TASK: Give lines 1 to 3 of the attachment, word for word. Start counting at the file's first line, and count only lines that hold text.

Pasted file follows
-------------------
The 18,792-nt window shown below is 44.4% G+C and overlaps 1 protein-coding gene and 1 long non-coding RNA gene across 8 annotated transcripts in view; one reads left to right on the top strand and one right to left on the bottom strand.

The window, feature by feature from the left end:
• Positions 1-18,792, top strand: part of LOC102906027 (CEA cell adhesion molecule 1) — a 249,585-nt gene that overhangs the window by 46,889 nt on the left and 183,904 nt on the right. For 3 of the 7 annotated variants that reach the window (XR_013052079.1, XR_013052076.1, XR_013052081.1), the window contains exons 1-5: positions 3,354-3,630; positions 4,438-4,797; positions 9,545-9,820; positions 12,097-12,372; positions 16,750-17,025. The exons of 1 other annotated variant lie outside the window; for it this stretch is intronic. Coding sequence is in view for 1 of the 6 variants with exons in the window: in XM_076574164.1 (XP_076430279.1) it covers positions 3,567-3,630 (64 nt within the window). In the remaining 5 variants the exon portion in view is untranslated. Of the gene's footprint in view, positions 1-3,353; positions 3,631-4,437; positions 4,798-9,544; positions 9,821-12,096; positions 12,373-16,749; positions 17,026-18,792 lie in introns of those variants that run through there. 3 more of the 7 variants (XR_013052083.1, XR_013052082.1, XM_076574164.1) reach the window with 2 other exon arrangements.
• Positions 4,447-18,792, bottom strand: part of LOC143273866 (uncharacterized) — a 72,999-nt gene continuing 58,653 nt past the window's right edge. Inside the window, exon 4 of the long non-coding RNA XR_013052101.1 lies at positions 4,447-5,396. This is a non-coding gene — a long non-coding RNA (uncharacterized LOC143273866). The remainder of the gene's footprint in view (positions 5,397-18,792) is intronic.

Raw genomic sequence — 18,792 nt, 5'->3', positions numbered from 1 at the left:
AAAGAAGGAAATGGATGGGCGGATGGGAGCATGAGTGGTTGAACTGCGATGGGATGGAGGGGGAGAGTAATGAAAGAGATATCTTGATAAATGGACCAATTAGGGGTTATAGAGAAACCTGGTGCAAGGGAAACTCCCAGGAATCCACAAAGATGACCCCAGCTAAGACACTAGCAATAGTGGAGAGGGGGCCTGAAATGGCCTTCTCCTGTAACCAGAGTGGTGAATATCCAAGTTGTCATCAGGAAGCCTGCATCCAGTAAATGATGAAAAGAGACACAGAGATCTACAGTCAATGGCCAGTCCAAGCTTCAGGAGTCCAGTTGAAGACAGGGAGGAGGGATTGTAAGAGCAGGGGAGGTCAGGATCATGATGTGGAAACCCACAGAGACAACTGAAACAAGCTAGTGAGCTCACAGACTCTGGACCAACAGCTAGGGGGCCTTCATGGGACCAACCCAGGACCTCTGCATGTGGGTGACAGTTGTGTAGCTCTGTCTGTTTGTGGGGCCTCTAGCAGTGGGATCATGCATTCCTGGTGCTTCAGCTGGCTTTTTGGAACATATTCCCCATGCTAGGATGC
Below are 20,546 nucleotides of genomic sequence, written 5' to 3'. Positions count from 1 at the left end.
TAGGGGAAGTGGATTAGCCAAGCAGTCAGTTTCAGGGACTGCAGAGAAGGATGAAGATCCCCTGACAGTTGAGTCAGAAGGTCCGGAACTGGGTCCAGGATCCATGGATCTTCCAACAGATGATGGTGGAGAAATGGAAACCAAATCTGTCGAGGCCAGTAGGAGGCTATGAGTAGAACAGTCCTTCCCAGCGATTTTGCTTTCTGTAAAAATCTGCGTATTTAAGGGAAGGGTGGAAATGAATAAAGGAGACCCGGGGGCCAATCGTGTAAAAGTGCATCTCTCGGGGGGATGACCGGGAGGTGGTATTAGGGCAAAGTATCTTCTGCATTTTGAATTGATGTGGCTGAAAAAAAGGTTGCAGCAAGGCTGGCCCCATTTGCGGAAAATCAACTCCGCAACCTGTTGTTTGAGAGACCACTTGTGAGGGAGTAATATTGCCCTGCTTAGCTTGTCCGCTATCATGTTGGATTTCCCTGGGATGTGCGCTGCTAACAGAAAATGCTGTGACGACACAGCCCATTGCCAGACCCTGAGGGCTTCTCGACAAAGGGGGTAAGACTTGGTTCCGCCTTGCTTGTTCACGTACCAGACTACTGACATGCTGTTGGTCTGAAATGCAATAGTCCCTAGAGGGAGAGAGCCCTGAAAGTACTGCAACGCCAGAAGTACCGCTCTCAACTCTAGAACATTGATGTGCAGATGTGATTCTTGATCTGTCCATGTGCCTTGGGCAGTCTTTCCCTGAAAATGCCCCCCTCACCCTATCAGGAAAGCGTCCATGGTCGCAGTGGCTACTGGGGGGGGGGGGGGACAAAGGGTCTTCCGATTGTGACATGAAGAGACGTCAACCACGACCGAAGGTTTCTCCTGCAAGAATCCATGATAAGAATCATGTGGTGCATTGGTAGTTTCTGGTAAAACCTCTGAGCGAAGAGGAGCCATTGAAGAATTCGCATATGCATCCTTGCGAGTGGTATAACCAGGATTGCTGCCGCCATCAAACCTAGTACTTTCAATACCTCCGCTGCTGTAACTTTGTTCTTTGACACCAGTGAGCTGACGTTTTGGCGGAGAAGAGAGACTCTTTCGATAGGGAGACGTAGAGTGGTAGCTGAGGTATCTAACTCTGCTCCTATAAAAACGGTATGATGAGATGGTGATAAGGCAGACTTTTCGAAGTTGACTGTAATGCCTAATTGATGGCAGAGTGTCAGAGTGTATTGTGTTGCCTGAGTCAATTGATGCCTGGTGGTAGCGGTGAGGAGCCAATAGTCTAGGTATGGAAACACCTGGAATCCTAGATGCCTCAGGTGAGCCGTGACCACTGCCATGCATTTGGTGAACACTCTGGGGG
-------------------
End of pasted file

The 18,792-nt window shown below is 44.4% G+C and overlaps 1 protein-coding gene and 1 long non-coding RNA gene across 8 annotated transcripts in view; one reads left to right on the top strand and one right to left on the bottom strand.

The window, feature by feature from the left end:
• Positions 1-18,792, top strand: part of LOC102906027 (CEA cell adhesion molecule 1) — a 249,585-nt gene that overhangs the window by 46,889 nt on the left and 183,904 nt on the right. For 3 of the 7 annotated variants that reach the window (XR_013052079.1, XR_013052076.1, XR_013052081.1), the window contains exons 1-5: positions 3,354-3,630; positions 4,438-4,797; positions 9,545-9,820; positions 12,097-12,372; positions 16,750-17,025. The exons of 1 other annotated variant lie outside the window; for it this stretch is intronic. Coding sequence is in view for 1 of the 6 variants with exons in the window: in XM_076574164.1 (XP_076430279.1) it covers positions 3,567-3,630 (64 nt within the window). In the remaining 5 variants the exon portion in view is untranslated. Of the gene's footprint in view, positions 1-3,353; positions 3,631-4,437; positions 4,798-9,544; positions 9,821-12,096; positions 12,373-16,749; positions 17,026-18,792 lie in introns of those variants that run through there. 3 more of the 7 variants (XR_013052083.1, XR_013052082.1, XM_076574164.1) reach the window with 2 other exon arrangements.